Wyatt approached the edge of the trench and grabbed onto the crewman who still lived, trying to pull the screaming, flailing man free from the trap. With great exertion, he succeeded, pulling some of the bamboo posts free in the process, as they both fell backwards. The earl had been expecting help from Jacob, but the wiry man had not lifted a finger. Once Wyatt had Oscar up on solid ground, as he moaned, writhed and clutched at his wounds, the naval leader realized why he had been alone in his efforts. Jacob, almost out of line of sight, had panicked and had fled. He was likely trying to make his way back to the ship, but in his overexcitement, he had taken a wrong turn, and was headed deeper into the jungle.
“Jacob, no! Come back! That’s the wrong way!”
The smaller man appeared not to have heard him, and continued to run, somewhat blindly. Earl Draven glanced about frantically. Mistress Perla had vanished again, Oscar lay bleeding and growing paler by the second, and if Wyatt did not go after Jacob, the fleeing man might stumble upon another of the pirate woman’s traps, or get lost beyond easy recovery. Regretting the fact that he would be leaving an injured man helpless and alone, the navy commander set off after his last unmolested crew member.
It turned out that the real concern regarding Jacob was neither of those things, but rather a natural obstacle of no one’s making. Wyatt lost sight of the seaman briefly as he followed after him through the jungle growth, and almost found him the hard way instead. The young nobleman managed to backpedal just in time to avoid the same obstacle to which Jacob had fallen victim, but twisted his ankle badly in the process. He sat in the grass, massaging the rapidly swelling body part and trying to catch his breath as he stared at the gaping hole in the ground before him, his heart racing like mad. There was no possible way that Mistress Perla had excavated this during her short stay on the island. When he had recovered enough, Wyatt leaned forward and looked in.
Snaky Jake had stumbled into a bit of a sinkhole that had been loosely covered over by soil and grass, tumbling down into the subterranean caverns below. The fall was significant enough that the man would have likely been dashed to gory pieces on the rocks below, under normal circumstances. Instead, enough rainfall had collected into a natural water reservoir, and Jacob had landed in that water. He floated there, unmoving. There was a clear gash on his head, but Wyatt was unsure whether it had left the wiry man dead, or merely unconscious. He would have to get down to him to find out, and if Snaky Jake were still alive, Wyatt would somehow have to manage to pull him out again, even with a bum ankle.
The naval commander sighed and wiped his brow. This entire endeavour had been one big mistake, and perhaps a matter of ego. He should have been satisfied with capturing the majority of the crew of The Hurt & Hazard. He should have let Adriana Perla simply slip away. Now he had three men dead, and two at least badly injured, if not worse. She had warned him, but he had not believed her capable of wreaking this much havoc. He had faced her challenge and lost to someone both cleverer and luckier than he had ever been.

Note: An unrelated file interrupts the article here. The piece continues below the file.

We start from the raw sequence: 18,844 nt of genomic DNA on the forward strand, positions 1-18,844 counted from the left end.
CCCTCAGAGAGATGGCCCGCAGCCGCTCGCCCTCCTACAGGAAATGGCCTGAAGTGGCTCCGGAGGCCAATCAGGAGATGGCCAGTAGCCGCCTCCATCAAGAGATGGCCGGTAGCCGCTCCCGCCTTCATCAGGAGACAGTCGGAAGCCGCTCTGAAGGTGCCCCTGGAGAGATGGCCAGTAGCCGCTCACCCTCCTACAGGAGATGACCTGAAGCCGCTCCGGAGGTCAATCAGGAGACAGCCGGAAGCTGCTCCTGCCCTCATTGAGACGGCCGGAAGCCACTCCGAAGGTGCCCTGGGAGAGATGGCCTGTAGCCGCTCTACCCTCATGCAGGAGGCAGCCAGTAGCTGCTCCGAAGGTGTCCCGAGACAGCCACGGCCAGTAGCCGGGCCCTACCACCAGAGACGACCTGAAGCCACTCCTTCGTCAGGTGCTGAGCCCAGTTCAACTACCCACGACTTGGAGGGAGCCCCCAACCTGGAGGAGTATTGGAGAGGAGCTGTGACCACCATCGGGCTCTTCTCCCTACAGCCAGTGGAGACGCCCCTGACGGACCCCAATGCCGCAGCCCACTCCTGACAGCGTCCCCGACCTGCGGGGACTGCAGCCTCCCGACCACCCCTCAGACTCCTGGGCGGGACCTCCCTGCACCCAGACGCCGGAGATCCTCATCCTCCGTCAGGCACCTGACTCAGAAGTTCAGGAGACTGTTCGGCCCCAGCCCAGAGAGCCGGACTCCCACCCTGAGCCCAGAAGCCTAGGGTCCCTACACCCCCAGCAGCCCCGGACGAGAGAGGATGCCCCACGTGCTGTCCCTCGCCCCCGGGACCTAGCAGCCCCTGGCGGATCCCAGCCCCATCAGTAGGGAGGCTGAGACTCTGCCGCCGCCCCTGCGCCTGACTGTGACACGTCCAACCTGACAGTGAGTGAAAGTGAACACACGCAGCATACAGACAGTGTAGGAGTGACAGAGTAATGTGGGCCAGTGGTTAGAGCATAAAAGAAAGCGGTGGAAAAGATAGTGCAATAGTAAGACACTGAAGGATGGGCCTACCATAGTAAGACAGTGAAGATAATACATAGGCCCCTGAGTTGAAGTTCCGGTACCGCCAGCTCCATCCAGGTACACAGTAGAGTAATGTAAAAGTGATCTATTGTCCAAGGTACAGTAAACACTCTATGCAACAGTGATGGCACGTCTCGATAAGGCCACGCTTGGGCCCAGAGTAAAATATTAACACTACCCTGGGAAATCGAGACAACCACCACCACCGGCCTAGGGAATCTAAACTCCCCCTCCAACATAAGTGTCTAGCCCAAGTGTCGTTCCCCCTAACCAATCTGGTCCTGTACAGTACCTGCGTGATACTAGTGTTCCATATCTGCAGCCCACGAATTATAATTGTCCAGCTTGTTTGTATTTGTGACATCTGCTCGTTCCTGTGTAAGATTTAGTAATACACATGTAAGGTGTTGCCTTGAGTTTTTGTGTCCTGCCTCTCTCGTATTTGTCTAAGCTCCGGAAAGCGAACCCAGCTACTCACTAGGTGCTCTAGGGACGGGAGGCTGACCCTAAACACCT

The voice was familiar enough now and taunted him without having to possess a mocking tone. Just knowing that she had followed him and was standing there was enough to humiliate him. Wyatt staggered to his feet, staring at the triumphant-looking woman and hobbled a couple of steps towards her.
“Damn,” she said quietly. “I can’t fight you now.”
Wyatt paused and frowned.
“I’m not about to surrender,” he insisted. “I have had enough. Let’s just duke this out and get it over with.”
Adriana shook her head. “No. I won’t fight you. I told you, it has to be a fair fight. I won’t fight children, pregnant women, old people and I don’t fight cripples. We’re done.”
“What kind of a stupid pirate are you? Eliminate me and our caravel is yours to take. You leave us all dead or dying and you escape on the Zephyr, off again to do as you please. That’s how you live, isn’t it – with your devil may care attitude? Existing with reckless abandon without a thought for anyone else? Besides, it’s only a sprain, and I still have my spells. I don’t have time to argue with you about this. I have a man back there to bandage and another to pull out of this pitfall. Just fight me and stop playing games with me, or do you enjoy tormenting me the way a cat plays with a mouse.”
“If you were a Renegade, your spells would be a real threat to me, cripple or no cripple, but I know how your magic works, Master mage. By the time you’re ready to cast, I’ll have you down and out,” she sighed. “And I would prefer you not judge me based on preconceived notions. I’m not what you assume me to be, just because I’m a pirate.”
“You killed my men. I can’t just ignore that,” Wyatt stated firmly. “You are guilty of theft and murder.”
“As are many of the sailors in your navy. The only difference is that they do so with the permission of your city-state. I did not kill your men. I set up a protective barrier and you chose to cross it. I warned you. This didn’t have to be a battle. You chose to make it into a war.”
“Fine, if you won’t fight now, then I guess I’ll just have to wait.” The nobleman limped back toward the sinkhole. “I have other things to attend to, more pressing things, but this isn’t over.” He crouched by the opening, wincing as he did so, and wondered how he could possibly lower himself down to reach Jacob. As he hovered there contemplating, Wyatt did not hear her approach and did not notice her until she was standing directly beside him and had dropped a roll of interwoven vines at his feet.